MID-DAY UPDATE: Gas prices push up American spending, JPMorgan reports $5.5 billion in profits
Here are today's top headlines from the Marketplace Morning Report and from around the web.
Americans spent more money in March -- the ninth month in a row retail sales have risen. But the slight increase was driven in large part by higher gasoline prices.
We're expecting an announcement today from American Express that it will be the lead investor in a startup called Payfone. The company wants to make money by allowing consumers to pay for things using their mobile phone numbers.
The EU's competition watchdog says it is fining Procter & Gamble and Unilever a total of $456 million for fixing prices for powdered laundry detergent together with Henkel in eight EU countries.
JPMorgan Chase beat Wall Street expectations this morning when it reported it made $5.5 billion in profit last quarter. That's because the bank isn't putting aside as much money to cover for consumers not paying back credit card debt.
Denim maker Levi Strauss said its profit was down 27 percent in its last three months.
Applications for U.S. home mortgages fell last week to their lowest level since January as interest rates pushed higher, an industry group said Wednesday.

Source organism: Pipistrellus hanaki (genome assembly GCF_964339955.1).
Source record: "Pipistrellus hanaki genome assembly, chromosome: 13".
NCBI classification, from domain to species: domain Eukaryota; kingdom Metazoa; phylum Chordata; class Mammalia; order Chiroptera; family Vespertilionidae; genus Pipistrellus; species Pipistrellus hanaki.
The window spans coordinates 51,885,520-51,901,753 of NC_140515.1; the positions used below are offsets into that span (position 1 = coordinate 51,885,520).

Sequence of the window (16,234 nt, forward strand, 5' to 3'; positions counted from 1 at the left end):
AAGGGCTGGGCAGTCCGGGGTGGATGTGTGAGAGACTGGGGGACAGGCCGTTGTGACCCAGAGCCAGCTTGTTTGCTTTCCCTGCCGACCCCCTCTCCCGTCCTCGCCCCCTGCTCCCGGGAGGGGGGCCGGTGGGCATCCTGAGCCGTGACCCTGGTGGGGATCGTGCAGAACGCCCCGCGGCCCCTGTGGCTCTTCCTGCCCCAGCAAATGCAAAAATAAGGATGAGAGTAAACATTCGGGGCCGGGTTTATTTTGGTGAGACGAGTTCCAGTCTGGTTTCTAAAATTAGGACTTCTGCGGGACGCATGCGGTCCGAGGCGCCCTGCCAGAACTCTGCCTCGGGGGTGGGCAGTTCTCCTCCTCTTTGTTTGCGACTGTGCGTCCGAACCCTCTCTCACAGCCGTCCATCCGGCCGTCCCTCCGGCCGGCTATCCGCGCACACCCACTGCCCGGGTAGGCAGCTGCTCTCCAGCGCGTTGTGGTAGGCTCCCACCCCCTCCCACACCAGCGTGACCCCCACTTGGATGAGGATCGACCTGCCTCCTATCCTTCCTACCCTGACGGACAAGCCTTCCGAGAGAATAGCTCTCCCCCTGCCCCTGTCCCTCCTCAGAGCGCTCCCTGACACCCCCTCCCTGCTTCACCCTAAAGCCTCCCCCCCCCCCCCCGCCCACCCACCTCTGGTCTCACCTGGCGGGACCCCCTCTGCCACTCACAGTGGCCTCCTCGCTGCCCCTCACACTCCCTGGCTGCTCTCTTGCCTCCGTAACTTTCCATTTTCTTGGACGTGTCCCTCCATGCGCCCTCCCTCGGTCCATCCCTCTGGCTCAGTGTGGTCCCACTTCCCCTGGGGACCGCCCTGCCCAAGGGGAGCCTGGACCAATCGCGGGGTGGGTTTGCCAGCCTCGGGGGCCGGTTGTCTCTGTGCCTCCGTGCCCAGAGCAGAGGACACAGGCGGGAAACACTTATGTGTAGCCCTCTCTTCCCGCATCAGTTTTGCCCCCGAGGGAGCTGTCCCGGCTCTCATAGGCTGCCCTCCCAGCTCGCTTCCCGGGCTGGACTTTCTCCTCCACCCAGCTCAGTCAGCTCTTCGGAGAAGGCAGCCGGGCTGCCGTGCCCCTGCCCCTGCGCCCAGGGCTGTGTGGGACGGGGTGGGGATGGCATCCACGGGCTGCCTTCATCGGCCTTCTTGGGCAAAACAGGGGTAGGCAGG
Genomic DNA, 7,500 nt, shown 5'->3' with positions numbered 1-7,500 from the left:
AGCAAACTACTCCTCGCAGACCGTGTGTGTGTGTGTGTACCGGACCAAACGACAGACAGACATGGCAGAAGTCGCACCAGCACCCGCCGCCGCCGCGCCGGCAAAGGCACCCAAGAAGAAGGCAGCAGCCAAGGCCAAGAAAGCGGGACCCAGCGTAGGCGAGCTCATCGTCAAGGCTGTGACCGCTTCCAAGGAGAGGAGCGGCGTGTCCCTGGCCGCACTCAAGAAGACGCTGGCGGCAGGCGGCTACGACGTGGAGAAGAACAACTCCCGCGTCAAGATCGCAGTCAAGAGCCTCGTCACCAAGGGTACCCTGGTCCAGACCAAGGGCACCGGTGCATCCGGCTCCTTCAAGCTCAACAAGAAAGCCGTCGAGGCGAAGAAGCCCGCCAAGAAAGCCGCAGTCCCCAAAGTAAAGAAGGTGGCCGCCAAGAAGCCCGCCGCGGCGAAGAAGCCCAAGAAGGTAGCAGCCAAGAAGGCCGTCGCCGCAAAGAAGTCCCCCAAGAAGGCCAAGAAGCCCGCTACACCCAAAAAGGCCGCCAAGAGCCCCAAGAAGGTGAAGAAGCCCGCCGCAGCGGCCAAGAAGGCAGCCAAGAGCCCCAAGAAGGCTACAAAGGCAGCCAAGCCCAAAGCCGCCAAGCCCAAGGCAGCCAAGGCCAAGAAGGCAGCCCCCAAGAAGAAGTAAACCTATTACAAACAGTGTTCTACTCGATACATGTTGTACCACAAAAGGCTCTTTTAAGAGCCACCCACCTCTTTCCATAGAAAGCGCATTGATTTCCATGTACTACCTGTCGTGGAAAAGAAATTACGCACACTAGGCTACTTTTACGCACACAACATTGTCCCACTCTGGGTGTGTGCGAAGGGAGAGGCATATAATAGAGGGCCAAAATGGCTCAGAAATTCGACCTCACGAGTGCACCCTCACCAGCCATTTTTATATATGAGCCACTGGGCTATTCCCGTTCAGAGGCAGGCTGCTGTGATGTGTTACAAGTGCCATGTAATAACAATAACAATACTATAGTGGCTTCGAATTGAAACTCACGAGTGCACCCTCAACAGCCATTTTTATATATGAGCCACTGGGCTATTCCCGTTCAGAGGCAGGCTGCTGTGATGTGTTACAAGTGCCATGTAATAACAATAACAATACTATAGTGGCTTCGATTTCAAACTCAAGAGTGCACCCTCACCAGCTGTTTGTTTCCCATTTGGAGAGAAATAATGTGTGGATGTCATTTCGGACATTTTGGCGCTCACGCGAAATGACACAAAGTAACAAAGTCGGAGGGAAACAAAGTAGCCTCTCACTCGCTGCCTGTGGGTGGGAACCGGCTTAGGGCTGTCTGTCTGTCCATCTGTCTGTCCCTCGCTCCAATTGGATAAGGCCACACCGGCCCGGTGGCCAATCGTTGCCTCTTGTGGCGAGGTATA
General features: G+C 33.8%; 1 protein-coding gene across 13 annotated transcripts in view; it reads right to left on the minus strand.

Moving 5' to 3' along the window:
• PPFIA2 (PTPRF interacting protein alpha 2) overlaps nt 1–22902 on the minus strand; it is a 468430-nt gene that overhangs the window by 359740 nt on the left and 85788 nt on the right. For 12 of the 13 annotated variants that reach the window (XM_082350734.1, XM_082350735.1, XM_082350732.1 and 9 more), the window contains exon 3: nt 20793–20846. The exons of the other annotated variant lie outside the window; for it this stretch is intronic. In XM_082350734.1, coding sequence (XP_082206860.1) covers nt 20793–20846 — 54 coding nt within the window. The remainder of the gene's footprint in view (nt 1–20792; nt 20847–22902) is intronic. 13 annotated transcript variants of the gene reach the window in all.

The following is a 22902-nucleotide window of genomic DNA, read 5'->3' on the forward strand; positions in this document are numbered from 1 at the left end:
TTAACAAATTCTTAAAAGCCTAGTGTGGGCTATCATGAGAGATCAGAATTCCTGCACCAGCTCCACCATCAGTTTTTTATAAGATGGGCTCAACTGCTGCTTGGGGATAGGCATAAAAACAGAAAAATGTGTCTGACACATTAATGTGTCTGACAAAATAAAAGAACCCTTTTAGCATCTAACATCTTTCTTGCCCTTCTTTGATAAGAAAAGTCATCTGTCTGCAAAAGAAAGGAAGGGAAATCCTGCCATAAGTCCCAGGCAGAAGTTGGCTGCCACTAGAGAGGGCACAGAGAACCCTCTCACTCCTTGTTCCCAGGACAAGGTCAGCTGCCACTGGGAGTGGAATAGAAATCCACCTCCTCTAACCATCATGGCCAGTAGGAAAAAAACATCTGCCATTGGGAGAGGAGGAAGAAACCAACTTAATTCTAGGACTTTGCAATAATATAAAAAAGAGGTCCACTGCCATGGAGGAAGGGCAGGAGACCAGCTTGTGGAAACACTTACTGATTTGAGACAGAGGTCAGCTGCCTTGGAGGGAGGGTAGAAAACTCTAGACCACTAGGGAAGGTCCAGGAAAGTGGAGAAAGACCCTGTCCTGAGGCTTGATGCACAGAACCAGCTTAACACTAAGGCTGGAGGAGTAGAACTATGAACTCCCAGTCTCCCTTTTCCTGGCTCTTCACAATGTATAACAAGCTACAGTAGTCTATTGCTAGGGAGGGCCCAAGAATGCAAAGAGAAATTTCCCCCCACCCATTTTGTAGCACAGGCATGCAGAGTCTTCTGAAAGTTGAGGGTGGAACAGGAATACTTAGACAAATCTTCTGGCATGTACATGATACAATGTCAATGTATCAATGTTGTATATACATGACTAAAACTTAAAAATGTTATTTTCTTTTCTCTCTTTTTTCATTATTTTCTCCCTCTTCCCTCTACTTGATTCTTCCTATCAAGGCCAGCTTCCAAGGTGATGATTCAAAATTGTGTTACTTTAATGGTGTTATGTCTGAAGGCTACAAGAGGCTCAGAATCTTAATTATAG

China has released new restrictions concerning programming on television and it's targeting time travel. TV censors there say dramas depicting characters going back in time "lack positive thoughts and meaning," which isn't really a ringing endorsement from the Chinese government. So, for now anyway, if you're going to China and want to see a show like, say, "Quantum Leap" or a movie like "Back to the Future," you best build your own Flux Capacitor and send yourself back to before the guidelines were put into effect.
To the well-known floor of the New York Stock Exchange which -- thanks to computerized trading -- is becoming less of a trading floor and more of a TV set every day. Well now the NYSE is renovating so it can be more attractive to party planners. It wants to double the number of events that are held there to 1,000 a year. It appears the market has spoken and it's saying bye-bye blue chips, hello chips and dip.
You can read the rest of today's stories from the Marketplace Morning Report here.